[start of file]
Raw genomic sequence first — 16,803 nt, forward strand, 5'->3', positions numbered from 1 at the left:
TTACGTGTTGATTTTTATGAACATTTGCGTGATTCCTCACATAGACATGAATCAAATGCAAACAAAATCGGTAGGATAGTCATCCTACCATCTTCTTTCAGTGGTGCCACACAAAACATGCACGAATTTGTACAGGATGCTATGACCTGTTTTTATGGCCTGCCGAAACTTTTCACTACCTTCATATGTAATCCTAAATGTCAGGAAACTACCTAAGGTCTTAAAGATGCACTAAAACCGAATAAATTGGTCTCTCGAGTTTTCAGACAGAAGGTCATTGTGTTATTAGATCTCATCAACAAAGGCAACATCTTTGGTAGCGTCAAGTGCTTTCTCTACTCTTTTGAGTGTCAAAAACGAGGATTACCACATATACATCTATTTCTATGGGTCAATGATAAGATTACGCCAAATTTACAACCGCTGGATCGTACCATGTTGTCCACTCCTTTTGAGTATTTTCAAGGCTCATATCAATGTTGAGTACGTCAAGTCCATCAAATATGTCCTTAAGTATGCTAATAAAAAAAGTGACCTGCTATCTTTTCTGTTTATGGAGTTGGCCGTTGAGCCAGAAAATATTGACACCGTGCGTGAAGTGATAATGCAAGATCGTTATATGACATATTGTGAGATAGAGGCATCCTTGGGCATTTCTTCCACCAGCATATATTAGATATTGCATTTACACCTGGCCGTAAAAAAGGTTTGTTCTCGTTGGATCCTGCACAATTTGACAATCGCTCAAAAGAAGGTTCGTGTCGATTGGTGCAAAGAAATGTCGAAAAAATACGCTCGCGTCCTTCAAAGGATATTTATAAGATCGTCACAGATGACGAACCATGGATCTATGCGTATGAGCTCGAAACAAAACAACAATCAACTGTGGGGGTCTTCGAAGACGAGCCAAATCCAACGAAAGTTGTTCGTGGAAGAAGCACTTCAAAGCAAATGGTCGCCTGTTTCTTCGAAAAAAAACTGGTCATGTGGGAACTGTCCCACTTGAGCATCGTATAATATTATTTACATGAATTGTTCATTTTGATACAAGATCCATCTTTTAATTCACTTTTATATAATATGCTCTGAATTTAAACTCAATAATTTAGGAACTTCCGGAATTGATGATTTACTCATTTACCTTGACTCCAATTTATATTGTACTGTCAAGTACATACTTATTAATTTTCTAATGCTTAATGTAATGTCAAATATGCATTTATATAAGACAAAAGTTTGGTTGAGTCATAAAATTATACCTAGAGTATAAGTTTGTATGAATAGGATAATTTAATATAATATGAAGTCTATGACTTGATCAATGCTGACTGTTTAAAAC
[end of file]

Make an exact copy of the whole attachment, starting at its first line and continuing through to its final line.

Raw genomic sequence first — 16,803 nt, forward strand, 5'->3', positions numbered from 1 at the left:
TTACGTGTTGATTTTTATGAACATTTGCGTGATTCCTCACATAGACATGAATCAAATGCAAACAAAATCGGTAGGATAGTCATCCTACCATCTTCTTTCAGTGGTGCCACACAAAACATGCACGAATTTGTACAGGATGCTATGACCTGTTTTTATGGCCTGCCGAAACTTTTCACTACCTTCATATGTAATCCTAAATGTCAGGAAACTACCTAAGGTCTTAAAGATGCACTAAAACCGAATAAATTGGTCTCTCGAGTTTTCAGACAGAAGGTCATTGTGTTATTAGATCTCATCAACAAAGGCAACATCTTTGGTAGCGTCAAGTGCTTTCTCTACTCTTTTGAGTGTCAAAAACGAGGATTACCACATATACATCTATTTCTATGGGTCAATGATAAGATTACGCCAAATTTACAACCGCTGGATCGTACCATGTTGTCCACTCCTTTTGAGTATTTTCAAGGCTCATATCAATGTTGAGTACGTCAAGTCCATCAAATATGTCCTTAAGTATGCTAATAAAAAAAGTGACCTGCTATCTTTTCTGTTTATGGAGTTGGCCGTTGAGCCAGAAAATATTGACACCGTGCGTGAAGTGATAATGCAAGATCGTTATATGACATATTGTGAGATAGAGGCATCCTTGGGCATTTCTTCCACCAGCATATATTAGATATTGCATTTACACCTGGCCGTAAAAAAGGTTTGTTCTCGTTGGATCCTGCACAATTTGACAATCGCTCAAAAGAAGGTTCGTGTCGATTGGTGCAAAGAAATGTCGAAAAAATACGCTCGCGTCCTTCAAAGGATATTTATAAGATCGTCACAGATGACGAACCATGGATCTATGCGTATGAGCTCGAAACAAAACAACAATCAACTGTGGGGGTCTTCGAAGACGAGCCAAATCCAACGAAAGTTGTTCGTGGAAGAAGCACTTCAAAGCAAATGGTCGCCTGTTTCTTCGAAAAAAAACTGGTCATGTGGGAACTGTCCCACTTGAGCATCGTATAATATTATTTACATGAATTGTTCATTTTGATACAAGATCCATCTTTTAATTCACTTTTATATAATATGCTCTGAATTTAAACTCAATAATTTAGGAACTTCCGGAATTGATGATTTACTCATTTACCTTGACTCCAATTTATATTGTACTGTCAAGTACATACTTATTAATTTTCTAATGCTTAATGTAATGTCAAATATGCATTTATATAAGACAAAAGTTTGGTTGAGTCATAAAATTATACCTAGAGTATAAGTTTGTATGAATAGGATAATTTAATATAATATGAAGTCTATGACTTGATCAATGCTGACTGTTTAAAAC